In double-entry accounting, these are forms used for the accounts on separate sheets, in a book or binder and are called the general ledger. This is considered to be a permanent, classified record for each business account.

Interest

Interest is a sort of compensation to a lender for taking a risk of principal loss when money or another asset is loaned. When money is borrowed the, borrower usually pays a percentage of the total amount owed also known as the principal, as a fee, along with a certain amount of the original balance for each billing period. It is a sum amount charged for borrowing.

Inventory

Inventory can be described as either a list of goods and materials or the goods and materials themselves. It is considered an asset and usually refers to materials held in stock by a business. Inventory is one of the most important assets that a business possesses because they are ready or will be ready to be sold thus; inventory is often a primary source for revenue.

Journals

A journal is used to record the financial transactions made by a business. Whether the transactions are credits or debits, they should be input into a journal at the time and date which they occur. These recordings can then be used for future reference and reconciling and can be transferred to other official records such as the general ledger. All journal entries should include the transaction date, type, and amount.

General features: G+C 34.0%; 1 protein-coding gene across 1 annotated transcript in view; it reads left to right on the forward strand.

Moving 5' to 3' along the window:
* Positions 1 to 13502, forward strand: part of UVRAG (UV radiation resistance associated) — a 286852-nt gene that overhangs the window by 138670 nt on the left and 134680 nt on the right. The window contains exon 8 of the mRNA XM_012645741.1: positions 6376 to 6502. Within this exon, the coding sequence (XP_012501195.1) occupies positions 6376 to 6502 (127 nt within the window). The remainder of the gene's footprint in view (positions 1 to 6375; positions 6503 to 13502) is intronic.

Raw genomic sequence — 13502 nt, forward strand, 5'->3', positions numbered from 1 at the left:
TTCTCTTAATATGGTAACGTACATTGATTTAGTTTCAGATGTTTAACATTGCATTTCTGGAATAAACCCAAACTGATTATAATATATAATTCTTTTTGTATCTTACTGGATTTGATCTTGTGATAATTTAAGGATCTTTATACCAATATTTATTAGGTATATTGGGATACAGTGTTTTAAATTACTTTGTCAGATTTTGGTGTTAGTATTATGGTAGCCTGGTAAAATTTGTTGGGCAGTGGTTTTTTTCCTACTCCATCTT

Payroll

Payroll can refer to either the total sum in compensation that a business owes to its employees for a set period of time, or the actual list of employees the business must pay along with the amount owed. It is usually a major expense for businesses, but will likely differ from time to time depending on the business’ need of its employees at the time, amongst other things.

Trial Balance

A worksheet usually prepared at the end of each recording period. The balances of all ledgers are recorded into two columns labeled “debits” and “credits”. This worksheet helps to ensure that all numerical data entered into the business’ bookkeeping system is correct. If the total debits are in fact equal to the total credits, the trial balance is balanced. This worksheet method is also referred to as a T-Account due to the shape the data takes on with the two column format.